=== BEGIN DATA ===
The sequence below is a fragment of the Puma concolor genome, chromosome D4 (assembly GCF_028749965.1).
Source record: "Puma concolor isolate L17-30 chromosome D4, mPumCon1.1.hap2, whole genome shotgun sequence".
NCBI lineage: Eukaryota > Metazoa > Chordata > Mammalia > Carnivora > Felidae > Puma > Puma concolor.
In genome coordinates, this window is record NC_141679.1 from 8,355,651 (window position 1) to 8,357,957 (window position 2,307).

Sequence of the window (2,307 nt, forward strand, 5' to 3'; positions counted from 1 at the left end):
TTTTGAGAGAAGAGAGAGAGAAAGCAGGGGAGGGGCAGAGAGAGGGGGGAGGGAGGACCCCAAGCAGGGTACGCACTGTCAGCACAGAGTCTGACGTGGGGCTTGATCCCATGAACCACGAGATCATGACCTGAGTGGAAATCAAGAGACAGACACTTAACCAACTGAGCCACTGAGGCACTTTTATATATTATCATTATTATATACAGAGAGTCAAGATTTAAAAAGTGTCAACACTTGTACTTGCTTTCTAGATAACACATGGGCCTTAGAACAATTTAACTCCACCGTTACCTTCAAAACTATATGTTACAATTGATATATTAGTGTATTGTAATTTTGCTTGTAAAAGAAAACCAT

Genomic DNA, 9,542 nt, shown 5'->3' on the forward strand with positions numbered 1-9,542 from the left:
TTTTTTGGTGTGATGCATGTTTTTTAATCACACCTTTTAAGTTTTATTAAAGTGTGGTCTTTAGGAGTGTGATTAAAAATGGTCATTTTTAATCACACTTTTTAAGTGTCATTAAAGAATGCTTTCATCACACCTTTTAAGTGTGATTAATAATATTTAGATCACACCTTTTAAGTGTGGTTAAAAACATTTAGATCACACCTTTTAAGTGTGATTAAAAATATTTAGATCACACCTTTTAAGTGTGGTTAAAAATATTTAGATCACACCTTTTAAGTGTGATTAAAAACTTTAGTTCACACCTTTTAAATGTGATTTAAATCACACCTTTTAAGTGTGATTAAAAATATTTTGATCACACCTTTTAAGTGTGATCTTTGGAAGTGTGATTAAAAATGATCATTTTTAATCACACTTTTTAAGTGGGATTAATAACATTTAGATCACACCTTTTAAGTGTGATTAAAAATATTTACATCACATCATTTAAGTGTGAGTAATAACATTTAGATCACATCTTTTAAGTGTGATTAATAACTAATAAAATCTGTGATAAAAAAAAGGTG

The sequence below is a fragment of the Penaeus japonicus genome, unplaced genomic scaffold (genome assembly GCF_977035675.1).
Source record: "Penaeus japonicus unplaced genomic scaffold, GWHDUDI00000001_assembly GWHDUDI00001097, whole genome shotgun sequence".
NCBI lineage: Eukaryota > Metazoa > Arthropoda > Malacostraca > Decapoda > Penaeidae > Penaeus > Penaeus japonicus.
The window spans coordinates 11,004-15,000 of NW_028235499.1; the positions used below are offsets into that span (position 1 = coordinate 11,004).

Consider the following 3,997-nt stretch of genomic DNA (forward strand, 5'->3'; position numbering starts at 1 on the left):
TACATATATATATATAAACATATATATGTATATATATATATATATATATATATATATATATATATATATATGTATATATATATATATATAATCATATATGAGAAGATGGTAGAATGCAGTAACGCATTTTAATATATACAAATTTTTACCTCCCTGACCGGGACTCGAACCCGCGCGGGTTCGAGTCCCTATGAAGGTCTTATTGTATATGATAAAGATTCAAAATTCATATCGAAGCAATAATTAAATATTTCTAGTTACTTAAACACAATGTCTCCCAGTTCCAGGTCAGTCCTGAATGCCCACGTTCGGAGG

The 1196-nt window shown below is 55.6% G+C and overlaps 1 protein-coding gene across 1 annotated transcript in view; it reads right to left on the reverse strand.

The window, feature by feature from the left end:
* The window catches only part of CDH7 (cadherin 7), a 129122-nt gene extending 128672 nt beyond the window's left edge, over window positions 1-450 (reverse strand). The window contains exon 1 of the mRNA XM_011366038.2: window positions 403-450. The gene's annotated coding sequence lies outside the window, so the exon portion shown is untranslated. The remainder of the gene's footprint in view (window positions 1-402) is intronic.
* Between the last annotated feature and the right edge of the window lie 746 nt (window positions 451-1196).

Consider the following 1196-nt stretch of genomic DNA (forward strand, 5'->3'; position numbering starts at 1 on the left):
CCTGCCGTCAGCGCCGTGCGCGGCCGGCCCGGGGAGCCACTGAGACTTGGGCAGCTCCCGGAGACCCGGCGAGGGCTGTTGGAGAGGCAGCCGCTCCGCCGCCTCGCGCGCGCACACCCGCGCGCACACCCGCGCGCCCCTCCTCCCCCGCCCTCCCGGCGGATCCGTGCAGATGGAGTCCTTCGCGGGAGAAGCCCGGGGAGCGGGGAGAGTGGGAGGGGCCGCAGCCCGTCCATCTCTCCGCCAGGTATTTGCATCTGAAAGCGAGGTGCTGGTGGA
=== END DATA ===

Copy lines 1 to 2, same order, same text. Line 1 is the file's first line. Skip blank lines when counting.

The sequence below is a fragment of the Puma concolor genome, chromosome D4 (assembly GCF_028749965.1).
Source record: "Puma concolor isolate L17-30 chromosome D4, mPumCon1.1.hap2, whole genome shotgun sequence".